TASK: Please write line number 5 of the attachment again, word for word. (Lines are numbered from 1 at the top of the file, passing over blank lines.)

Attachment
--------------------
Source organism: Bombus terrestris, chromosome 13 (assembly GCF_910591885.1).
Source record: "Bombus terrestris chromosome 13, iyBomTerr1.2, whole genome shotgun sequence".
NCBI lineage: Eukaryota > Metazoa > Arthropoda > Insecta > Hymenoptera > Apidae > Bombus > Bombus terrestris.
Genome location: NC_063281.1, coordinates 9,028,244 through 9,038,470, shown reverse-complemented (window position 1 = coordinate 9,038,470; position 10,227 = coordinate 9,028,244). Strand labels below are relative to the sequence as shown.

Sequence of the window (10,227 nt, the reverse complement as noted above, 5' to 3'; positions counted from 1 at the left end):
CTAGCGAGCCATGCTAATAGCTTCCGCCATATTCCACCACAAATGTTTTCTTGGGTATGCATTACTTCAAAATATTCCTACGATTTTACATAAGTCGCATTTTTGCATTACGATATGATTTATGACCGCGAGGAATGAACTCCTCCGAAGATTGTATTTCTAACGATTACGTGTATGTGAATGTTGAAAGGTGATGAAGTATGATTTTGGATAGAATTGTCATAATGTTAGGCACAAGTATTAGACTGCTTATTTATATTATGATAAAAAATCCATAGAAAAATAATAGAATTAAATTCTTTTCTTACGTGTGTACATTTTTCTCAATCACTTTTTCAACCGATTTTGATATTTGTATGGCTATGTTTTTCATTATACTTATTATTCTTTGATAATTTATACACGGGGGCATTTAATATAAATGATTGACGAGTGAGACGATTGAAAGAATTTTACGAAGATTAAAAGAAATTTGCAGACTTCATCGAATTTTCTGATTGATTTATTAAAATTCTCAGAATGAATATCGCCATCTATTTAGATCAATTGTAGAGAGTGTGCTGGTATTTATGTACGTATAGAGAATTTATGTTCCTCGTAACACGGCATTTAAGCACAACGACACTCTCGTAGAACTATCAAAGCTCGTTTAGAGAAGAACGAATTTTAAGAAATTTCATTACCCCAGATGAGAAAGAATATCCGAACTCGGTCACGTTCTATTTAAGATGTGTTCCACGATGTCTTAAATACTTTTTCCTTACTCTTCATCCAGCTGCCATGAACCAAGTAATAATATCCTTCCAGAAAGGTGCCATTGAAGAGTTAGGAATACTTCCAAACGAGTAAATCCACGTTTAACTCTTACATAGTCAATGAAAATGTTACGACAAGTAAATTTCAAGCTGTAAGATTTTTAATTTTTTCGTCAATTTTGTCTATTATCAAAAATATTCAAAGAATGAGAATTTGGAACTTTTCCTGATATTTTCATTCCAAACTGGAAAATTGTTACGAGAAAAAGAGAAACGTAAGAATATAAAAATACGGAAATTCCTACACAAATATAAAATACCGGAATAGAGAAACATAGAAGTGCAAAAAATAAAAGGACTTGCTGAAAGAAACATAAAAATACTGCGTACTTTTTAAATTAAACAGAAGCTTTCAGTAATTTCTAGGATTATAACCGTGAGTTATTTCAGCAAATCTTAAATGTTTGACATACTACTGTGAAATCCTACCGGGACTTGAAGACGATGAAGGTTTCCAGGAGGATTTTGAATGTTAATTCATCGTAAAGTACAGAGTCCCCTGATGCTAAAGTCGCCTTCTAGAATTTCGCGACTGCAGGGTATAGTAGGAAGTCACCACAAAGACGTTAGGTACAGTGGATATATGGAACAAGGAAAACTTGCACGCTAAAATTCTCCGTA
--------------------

Sequence of the window (10,227 nt, the reverse complement as noted above, 5' to 3'; positions counted from 1 at the left end):